Recent EECS alumni Myung-Chul Kim (PhD EE '12) and Jin Hu (PhD CSE '12) have won first place at the ICCAD 2012 place-and-route competition. The competition was held in August and September, but the results were revealed, after thorough evaluation by IBM Researchers, on November 6, 2012 at the IEEE/ACM International Conference on Computer-Aided Design in San Jose, CA.
Every modern digital circuit requires significant physical optimization, such as finding the locations of circuit elements (placement) and defining wire configurations (routing). Otherwise, long interconnects would make the chip impractically slow. Such optimization is beyond the reach of individual architects and chip designers due to its combinatorial complexity and is performed by sophisticated CAD software. To this end, placement and routing have traditionally been implemented as separate steps. However, it has been noted that such separable chip-design methodologies can be vastly improved by informing the placement process about the routability of resulting layout, and as a consequence, combining placement and routing into a joint optimization is an active area of research in Electronic Design Automation. The ICCAD place-and-route competition was one of three competitions held under the ICCAD 2012 contest and sponsored by IEEE Council on Electronic Design Automation and Taiwan's Ministry of Education. 56 teams from all over the world participated in the contest, and Michigan placed first. Second place went to a team from the Chinese University of Hong Kong, and third place went to the National Taiwan University.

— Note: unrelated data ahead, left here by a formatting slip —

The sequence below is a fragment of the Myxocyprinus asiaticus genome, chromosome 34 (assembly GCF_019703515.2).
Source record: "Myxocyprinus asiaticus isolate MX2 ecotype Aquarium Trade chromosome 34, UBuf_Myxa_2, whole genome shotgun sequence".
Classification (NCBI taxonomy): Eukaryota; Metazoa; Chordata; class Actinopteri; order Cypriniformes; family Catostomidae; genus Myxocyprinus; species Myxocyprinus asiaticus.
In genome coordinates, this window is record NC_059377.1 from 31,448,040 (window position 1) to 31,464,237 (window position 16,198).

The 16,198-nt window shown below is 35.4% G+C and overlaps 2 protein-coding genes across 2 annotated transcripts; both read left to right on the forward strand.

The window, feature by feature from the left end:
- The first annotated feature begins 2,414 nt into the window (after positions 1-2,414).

The Michigan team fully leveraged their doctoral research performed under the guidance of Prof. Igor Markov. Dr. Kim's dissertation was on multiobjective algorithms for VLSI placement (defended in August 2012), and Dr. Hu's was on high-performance routing algorithms (defended in October 2012). During his doctoral research, Dr. Kim developed a placement algorithm called "SimPL," which in the contest was guided by the global router developed by Dr. Hu. The resulting software was called "SimPLR," which also stands for "Simultaneous PLacement and Routing." Making this combination effective, fast and reliable required several breakthroughs on the placer and the router side, as well as significant innovation on the interface between these two optimizations that are traditionally viewed as stand-alone.
Contest entries were evaluated on a series of hidden benchmarks derived from semiconductor products under development at IBM. According to the results announced at ICCAD 2012, SimPLR produced high-quality layouts for integrated circuits with several million independently-placeable objects, and did so significantly faster than other top competitors. To accomplish this feat, the Michigan researchers not only improved their place-and-route algorithms, but also leveraged instruction-level (SIMD) and thread-level parallelism by dynamically dividing computation between four threads running on the same system. After their graduation, Drs. Kim and Hu are joining IBM in Texas and New York, respectively.
Posted: November 16, 2012